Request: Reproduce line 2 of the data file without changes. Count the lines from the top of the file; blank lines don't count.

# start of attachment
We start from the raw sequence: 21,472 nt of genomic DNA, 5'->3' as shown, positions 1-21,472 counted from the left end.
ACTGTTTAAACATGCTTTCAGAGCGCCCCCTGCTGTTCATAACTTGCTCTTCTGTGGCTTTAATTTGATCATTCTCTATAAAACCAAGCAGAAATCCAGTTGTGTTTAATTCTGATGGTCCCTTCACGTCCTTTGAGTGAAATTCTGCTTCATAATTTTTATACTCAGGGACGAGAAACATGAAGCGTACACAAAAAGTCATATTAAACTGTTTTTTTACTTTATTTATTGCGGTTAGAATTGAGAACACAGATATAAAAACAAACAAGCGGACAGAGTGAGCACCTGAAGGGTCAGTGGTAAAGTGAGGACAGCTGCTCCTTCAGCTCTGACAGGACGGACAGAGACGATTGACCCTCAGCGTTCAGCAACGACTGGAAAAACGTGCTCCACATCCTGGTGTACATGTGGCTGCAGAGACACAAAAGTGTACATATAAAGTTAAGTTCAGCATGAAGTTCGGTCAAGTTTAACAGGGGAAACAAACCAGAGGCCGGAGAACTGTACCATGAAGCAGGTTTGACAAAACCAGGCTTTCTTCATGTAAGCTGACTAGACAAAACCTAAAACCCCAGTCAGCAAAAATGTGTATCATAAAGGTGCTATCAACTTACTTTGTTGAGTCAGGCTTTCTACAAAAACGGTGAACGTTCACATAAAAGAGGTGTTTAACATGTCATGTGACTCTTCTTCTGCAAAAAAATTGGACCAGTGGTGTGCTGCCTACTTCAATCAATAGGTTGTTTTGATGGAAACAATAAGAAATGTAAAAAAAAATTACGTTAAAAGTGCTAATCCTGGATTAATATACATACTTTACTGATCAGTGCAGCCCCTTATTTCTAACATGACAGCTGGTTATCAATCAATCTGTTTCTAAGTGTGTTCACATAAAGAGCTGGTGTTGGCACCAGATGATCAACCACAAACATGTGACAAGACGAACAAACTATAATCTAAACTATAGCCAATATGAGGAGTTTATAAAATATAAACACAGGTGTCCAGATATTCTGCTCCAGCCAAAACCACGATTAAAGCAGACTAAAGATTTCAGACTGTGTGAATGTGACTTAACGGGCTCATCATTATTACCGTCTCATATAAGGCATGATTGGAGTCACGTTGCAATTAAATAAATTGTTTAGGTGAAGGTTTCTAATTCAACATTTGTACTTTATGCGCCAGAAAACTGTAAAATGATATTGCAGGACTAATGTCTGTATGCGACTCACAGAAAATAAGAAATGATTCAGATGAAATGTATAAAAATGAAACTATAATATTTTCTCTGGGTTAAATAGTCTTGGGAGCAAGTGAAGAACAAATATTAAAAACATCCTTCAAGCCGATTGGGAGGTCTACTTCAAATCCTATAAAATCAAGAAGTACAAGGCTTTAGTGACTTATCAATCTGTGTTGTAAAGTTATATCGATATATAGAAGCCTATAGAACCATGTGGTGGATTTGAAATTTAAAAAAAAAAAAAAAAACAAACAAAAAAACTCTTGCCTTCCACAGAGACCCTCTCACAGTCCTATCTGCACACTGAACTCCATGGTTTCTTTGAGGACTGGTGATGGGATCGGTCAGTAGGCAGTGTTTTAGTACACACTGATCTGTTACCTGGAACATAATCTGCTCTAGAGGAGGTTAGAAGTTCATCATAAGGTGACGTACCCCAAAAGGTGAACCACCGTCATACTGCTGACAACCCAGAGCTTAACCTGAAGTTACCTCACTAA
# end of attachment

ACTGTTTAAACATGCTTTCAGAGCGCCCCCTGCTGTTCATAACTTGCTCTTCTGTGGCTTTAATTTGATCATTCTCTATAAAACCAAGCAGAAATCCAGTTGTGTTTAATTCTGATGGTCCCTTCACGTCCTTTGAGTGAAATTCTGCTTCATAATTTTTATACTCAGGGACGAGAAACATGAAGCGTACACAAAAAGTCATATTAAACTGTTTTTTTACTTTATTTATTGCGGTTAGAATTGAGAACACAGATATAAAAACAAACAAGCGGACAGAGTGAGCACCTGAAGGGTCAGTGGTAAAGTGAGGACAGCTGCTCCTTCAGCTCTGACAGGACGGACAGAGACGATTGACCCTCAGCGTTCAGCAACGACTGGAAAAACGTGCTCCACATCCTGGTGTACATGTGGCTGCAGAGACACAAAAGTGTACATATAAAGTTAAGTTCAGCATGAAGTTCGGTCAAGTTTAACAGGGGAAACAAACCAGAGGCCGGAGAACTGTACCATGAAGCAGGTTTGACAAAACCAGGCTTTCTTCATGTAAGCTGACTAGACAAAACCTAAAACCCCAGTCAGCAAAAATGTGTATCATAAAGGTGCTATCAACTTACTTTGTTGAGTCAGGCTTTCTACAAAAACGGTGAACGTTCACATAAAAGAGGTGTTTAACATGTCATGTGACTCTTCTTCTGCAAAAAAATTGGACCAGTGGTGTGCTGCCTACTTCAATCAATAGGTTGTTTTGATGGAAACAATAAGAAATGTAAAAAAAAATTACGTTAAAAGTGCTAATCCTGGATTAATATACATACTTTACTGATCAGTGCAGCCCCTTATTTCTAACATGACAGCTGGTTATCAATCAATCTGTTTCTAAGTGTGTTCACATAAAGAGCTGGTGTTGGCACCAGATGATCAACCACAAACATGTGACAAGACGAACAAACTATAATCTAAACTATAGCCAATATGAGGAGTTTATAAAATATAAACACAGGTGTCCAGATATTCTGCTCCAGCCAAAACCACGATTAAAGCAGACTAAAGATTTCAGACTGTGTGAATGTGACTTAACGGGCTCATCATTATTACCGTCTCATATAAGGCATGATTGGAGTCACGTTGCAATTAAATAAATTGTTTAGGTGAAGGTTTCTAATTCAACATTTGTACTTTATGCGCCAGAAAACTGTAAAATGATATTGCAGGACTAATGTCTGTATGCGACTCACAGAAAATAAGAAATGATTCAGATGAAATGTATAAAAATGAAACTATAATATTTTCTCTGGGTTAAATAGTCTTGGGAGCAAGTGAAGAACAAATATTAAAAACATCCTTCAAGCCGATTGGGAGGTCTACTTCAAATCCTATAAAATCAAGAAGTACAAGGCTTTAGTGACTTATCAATCTGTGTTGTAAAGTTATATCGATATATAGAAGCCTATAGAACCATGTGGTGGATTTGAAATTTAAAAAAAAAAAAAAAAACAAACAAAAAAACTCTTGCCTTCCACAGAGACCCTCTCACAGTCCTATCTGCACACTGAACTCCATGGTTTCTTTGAGGACTGGTGATGGGATCGGTCAGTAGGCAGTGTTTTAGTACACACTGATCTGTTACCTGGAACATAATCTGCTCTAGAGGAGGTTAGAAGTTCATCATAAGGTGACGTACCCCAAAAGGTGAACCACCGTCATACTGCTGACAACCCAGAGCTTAACCTGAAGTTACCTCACTAA